To identify factors that might help in predicting the benefit to be gained from a protein-redistribution diet (PRD) we subjected 26 parkinsonian patients with motor fluctuations refractory to optimal timing and dosage of levodopa plus bromocriptine to a 2,000-2,500 Kcal., 65-80 g/d protein containing diet maintained for 8-12 weeks. .. Wearing-off failures responded unpredictably while random "on-off" fluctuations were present only in the diet-failure group. Nocturnal akinesia and peak-dose dyskinesias often worsened. In no patient "on"-time quality was modified by the diet. In addition, the diet-failure group was characterized by a younger mean age at onset (p less than 0.05) and by longer duration in their fluctuations (p less than 0.001). Though requiring confirmation in a larger series, our results suggest that parkinsonian patients showing fluctuations over prolonged periods, particularly those having a pattern of random "on-off" oscillations in motor performance and dose- failures unrelated to meals are unlikely to benefit from a PRD.
     
  • Gimenez-Roldan, S., D. Mateo, et al. (1991).
    Proposal for a protein redistribution diet in the control of motor fluctuations in Parkinson's disease: acceptance and efficacy.
    Neurologia 6(1): 3-9.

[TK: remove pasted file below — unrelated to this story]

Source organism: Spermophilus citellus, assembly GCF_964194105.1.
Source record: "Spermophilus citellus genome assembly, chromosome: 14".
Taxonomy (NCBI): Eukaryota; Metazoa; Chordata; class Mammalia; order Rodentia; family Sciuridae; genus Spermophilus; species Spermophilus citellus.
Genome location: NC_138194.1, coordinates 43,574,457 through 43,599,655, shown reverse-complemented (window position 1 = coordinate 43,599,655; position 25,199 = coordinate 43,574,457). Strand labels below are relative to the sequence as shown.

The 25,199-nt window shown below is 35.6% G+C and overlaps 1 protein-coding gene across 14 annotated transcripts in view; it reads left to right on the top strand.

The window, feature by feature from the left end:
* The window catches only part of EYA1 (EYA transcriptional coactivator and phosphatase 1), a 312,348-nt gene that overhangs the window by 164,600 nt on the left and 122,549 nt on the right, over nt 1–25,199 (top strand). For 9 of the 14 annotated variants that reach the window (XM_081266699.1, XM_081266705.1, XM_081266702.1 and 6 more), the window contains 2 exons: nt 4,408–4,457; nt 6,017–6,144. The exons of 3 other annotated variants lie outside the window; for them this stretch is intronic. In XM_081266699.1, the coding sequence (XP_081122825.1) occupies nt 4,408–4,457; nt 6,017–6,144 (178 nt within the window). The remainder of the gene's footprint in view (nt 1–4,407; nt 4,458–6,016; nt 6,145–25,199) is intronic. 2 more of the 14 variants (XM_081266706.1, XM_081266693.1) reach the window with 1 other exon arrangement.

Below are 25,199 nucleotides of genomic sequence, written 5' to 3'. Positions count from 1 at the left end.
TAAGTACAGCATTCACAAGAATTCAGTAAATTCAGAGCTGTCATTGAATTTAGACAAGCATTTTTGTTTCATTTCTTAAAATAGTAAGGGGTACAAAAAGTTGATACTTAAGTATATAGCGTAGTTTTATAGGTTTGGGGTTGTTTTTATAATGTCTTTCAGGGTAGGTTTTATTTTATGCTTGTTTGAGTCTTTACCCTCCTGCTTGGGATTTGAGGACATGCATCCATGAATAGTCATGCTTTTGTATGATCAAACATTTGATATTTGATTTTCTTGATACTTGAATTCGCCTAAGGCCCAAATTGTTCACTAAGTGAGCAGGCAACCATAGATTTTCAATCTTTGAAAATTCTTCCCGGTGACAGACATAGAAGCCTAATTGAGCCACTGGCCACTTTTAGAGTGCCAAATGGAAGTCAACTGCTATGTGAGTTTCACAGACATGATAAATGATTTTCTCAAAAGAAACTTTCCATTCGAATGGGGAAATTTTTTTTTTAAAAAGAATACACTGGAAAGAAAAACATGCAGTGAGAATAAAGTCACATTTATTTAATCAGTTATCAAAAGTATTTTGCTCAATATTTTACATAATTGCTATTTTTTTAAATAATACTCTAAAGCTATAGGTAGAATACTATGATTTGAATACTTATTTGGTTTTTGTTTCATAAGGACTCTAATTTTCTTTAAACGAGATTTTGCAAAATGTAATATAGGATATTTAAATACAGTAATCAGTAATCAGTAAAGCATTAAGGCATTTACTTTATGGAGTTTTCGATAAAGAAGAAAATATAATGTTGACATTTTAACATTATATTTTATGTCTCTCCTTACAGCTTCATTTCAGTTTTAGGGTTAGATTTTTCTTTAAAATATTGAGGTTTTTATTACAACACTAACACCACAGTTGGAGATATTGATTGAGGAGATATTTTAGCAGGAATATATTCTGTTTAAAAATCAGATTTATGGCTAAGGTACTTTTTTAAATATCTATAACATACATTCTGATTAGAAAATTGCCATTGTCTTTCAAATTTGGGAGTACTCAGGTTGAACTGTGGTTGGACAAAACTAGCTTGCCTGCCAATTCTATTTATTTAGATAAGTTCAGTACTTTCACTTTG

Some patients with Parkinson's disease (PD) and fluctuations of motor response to levodopa therapy may benefit by avoiding proteins during daytime meals, while leaving them unrestricted until bedtime. The acceptance and benefits of a protein redistribution diet (PRD) was studied in 26 PD patients whose fluctuations were refractory to current medications. Only 15 patients (57.2%) were still adhered to the diet 3 months later. Non compliance was more often justified on the basis of the changes in alimentary habits, as a too heavy supper (37%), scanty variation of meals (27%) and difficulties in preparing the diet (18%), rather than do to adverse effects of the diet on PD which occurred in 2 patients (exacerbation of the dyskinesias and lack of effectiveness, respectively). The PRD proved beneficial to 67% of those patients able to keep adhered to it, 4 patients shifting to stable responses. Five diet-benefit patients who performed daily "on-off" charts decreased their mean daily "off" time from 13 to 3 % (p less than 0.05), but "on" time quality remained unimproved by the diet. The PRD introduces a heavy change in dietary habits which is not readily accepted by many PD patients. However, the fact that fluctuations disappeared in one fourth of those able to maintain the diet warrants a closely supervised, short- time trial to identify those in whom benefits override the inconveniences of such new changes in the patient's way of life.